The reading occupies the pious till morning; others finish it at midnight. The collection is called Tikkun Lel Shavuot ("Preparation for Pentecost Eve"). The Pentateuch reading contains three to seven verses from the beginning and the end of every parashah (or sidra). Some of the important sections are read in full, as follows: the days of Creation (Gen. i. 1-ii. 3); the Exodus and the song at the Red Sea (Ex. xiv. 1-xv. 27); the giving of the Decalogue on Mount Sinai (ib. xviii. 1-xx. 26, xxiv. 1-18, xxxiv. 27-35; Deut. v. 1-vi. 9); the historical review and part of Shema (ib. x. 12-xi. 25). The same method is used with the excerpts from the Prophets: the important ch. i. of Ezekiel (the Merkabah) is read in full. The Minor Prophets are considered as one book: the excerpts are from Hos. i.1-3, Hab. ii. 20-iii. 19, and Mal. iii. 22-24 (A. V. iv. 4-6). Ruth is read in full; and of the Psalms, Ps. i., xix., lxviii., cxix., cl. The order of the twenty-four books of the Scriptures is different from the accepted one: probably it is an ancient order, as follows: (Torah) Five Books of Moses; (Prophets) Joshua, Judges, Samuel, Kings, Isaiah, Jeremiah, Ezekiel; (Minor Prophets) [Hagiographa] Ruth, Psalms, Job, Proverbs, Ecclesiastes, Song of Solomon, Lamentations, Daniel, Esther, Chronicles, Ezra: all from the 24 books. Next, the excerpts from mishnayyot are read, the beginning and end of every treatise, in all sixty-three, with some important chapters in extenso; next, the Sefer Yeẓirah; the 613 precepts as enumerated by Maimonides (see Commandments, The 613). Later, excerpts from the Zohar bearing on the subject were added, with opening and concluding prayers. The whole reading is divided into thirteen parts, after each of which a Ḳaddish di-Rabbanan is recited.
The Zohar calls the time between Passover and Pentecost the "courting days of the bridegroom Israel with the bride Torah." Those who participate in the tiḳḳun celebration are the Temple-men meaning those "of the King [God]." The Zohar has two epigrams on Pentecost: (1) "In the twin month [zodiac sign of Gemini] the twin Law [written and oral] was given to the children of twin Israel [Jacob and Esau]." (2) "In the third month Sivan the treble Law [Pentateuch, Prophets, and Hagiographa] was given to the third [best] people" (Zohar, Yitro, 78b).
Because the Law was given on Pentecost, the Rabbis wished to make that day the most enjoyable holy day. R. Joseph ordered a third (best) calf for the festival, saying: "Were it not for this day how many Josephs would there be in the street!" ("without the Law there would be no distinction of scholarship," Pes. 68b). A popular custom on Pentecost is to eat dairy foods and cheese-cakes in honor of the Law, which is likened to "honey and milk" (Cant.iv. 11). The meat meal follows the milk meal. These two meals represent the two loaves of bread, formerly offered in the bikkurim offering at the Temple service.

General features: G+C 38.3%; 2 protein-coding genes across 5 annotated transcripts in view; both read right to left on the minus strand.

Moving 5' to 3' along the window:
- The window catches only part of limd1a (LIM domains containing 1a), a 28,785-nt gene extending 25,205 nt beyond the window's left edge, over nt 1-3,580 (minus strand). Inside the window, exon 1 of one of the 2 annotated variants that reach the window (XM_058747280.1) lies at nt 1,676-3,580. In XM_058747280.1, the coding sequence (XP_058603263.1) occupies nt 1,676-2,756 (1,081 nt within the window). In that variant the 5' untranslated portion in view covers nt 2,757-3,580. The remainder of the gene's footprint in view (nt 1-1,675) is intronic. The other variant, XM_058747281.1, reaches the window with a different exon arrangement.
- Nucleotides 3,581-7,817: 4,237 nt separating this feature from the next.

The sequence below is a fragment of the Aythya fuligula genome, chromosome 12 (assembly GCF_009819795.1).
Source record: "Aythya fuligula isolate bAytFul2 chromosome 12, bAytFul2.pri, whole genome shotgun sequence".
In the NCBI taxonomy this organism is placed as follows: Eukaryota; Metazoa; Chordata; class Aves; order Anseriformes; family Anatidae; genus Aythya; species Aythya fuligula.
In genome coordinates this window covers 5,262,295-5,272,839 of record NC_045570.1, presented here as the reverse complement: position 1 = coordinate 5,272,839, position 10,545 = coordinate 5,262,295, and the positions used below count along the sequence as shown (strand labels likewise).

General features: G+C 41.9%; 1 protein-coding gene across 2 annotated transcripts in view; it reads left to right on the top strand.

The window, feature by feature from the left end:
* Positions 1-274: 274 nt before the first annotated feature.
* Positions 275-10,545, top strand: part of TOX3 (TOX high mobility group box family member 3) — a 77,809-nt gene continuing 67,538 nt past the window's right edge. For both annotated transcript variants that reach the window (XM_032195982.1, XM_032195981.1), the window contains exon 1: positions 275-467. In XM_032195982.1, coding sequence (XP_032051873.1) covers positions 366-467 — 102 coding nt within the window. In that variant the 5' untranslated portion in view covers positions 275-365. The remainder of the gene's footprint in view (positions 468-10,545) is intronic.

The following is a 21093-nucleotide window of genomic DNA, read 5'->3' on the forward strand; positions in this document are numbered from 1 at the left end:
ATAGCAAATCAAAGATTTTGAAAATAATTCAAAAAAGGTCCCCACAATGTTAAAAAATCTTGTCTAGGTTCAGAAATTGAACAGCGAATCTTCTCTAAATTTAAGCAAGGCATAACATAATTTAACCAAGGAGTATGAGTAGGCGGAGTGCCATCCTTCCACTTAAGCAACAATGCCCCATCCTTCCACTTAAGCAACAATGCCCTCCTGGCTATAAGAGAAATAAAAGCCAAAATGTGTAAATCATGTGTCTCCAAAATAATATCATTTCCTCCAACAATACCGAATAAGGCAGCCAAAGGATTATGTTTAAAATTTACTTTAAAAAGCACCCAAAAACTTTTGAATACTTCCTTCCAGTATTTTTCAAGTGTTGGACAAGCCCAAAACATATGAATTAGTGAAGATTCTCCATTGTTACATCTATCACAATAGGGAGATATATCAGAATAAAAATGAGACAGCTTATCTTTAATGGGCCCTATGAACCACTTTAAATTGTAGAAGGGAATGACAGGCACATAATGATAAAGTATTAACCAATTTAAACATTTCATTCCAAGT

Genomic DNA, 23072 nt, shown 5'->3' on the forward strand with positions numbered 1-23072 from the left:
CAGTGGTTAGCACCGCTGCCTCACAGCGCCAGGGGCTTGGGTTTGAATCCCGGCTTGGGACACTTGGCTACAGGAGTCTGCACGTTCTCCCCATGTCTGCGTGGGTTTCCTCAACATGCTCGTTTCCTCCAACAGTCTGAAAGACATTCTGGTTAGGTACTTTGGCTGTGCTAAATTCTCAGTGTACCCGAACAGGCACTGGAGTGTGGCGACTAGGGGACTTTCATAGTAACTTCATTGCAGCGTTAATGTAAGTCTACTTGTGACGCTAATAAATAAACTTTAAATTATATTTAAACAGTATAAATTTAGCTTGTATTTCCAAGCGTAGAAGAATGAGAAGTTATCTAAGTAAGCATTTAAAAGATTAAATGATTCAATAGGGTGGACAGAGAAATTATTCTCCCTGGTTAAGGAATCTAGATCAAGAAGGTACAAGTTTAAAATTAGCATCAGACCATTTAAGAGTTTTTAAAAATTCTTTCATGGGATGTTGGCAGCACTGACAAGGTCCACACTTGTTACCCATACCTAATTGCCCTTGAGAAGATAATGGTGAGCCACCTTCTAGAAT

In the synagogue the scroll of Ruth is read because the story of Ruth embracing Judaism and the description of the scene of harvesting are appropriate to the festival of the Law and of the harvest. Another reason given is that King David, a descendant of Ruth, died on Pentecost (Sha'are Teshubah to Oraḥ Ḥayyim, 494).
Floral decorations and confirmation
The custom widely prevails of displaying greens on the floors and of otherwise decorating the home and the synagogue with plants, flowers, and even with trees. The greens serve to remind one of the green mountain of Sinai; the trees, of the judgment day for fruit-trees on Pentecost (R. H. i. 2); they also commemorate the harvest festival of former times.
Confirmation in Reform Judaism
In an effort to encourage assimilation and end anti-Semitism, many Reform Jews in Europe in the 1800s promoted ending many traditional Jewish rituals, and adopting new rituals based on those of their Protestant Christian neighbors. As such, they created what they called the rite of confirmation for 16 year old Jewish boys and girls in the synagogue on Shavuot. This spread to Reform Judaism in America. This ritual in many communities replaced the celebration of Bar mitzvah for some time; in the last 30 years most of the Reform movement has readopted the traditional observance of the Bar or Bat mitzvah; confirmation ceremonies are now more rare.
Date of the giving of the law
Within the Jewish tradition, the exact day on which the Torah was given is in dispute. Most of the classical rabbis say it was given on the 6th of Sivan; according to R. Jose it was the 7th of that month. The classical rabbinic literature holds that the Israelites arrived at the wilderness of Sinai on the new moon (Ex. xix. 1), and that the Ten Commandments were given on the following Saturday. The question whether the new-moon day fell on Sunday or Monday is undecided (Talmud, tractate Shabbat 86b).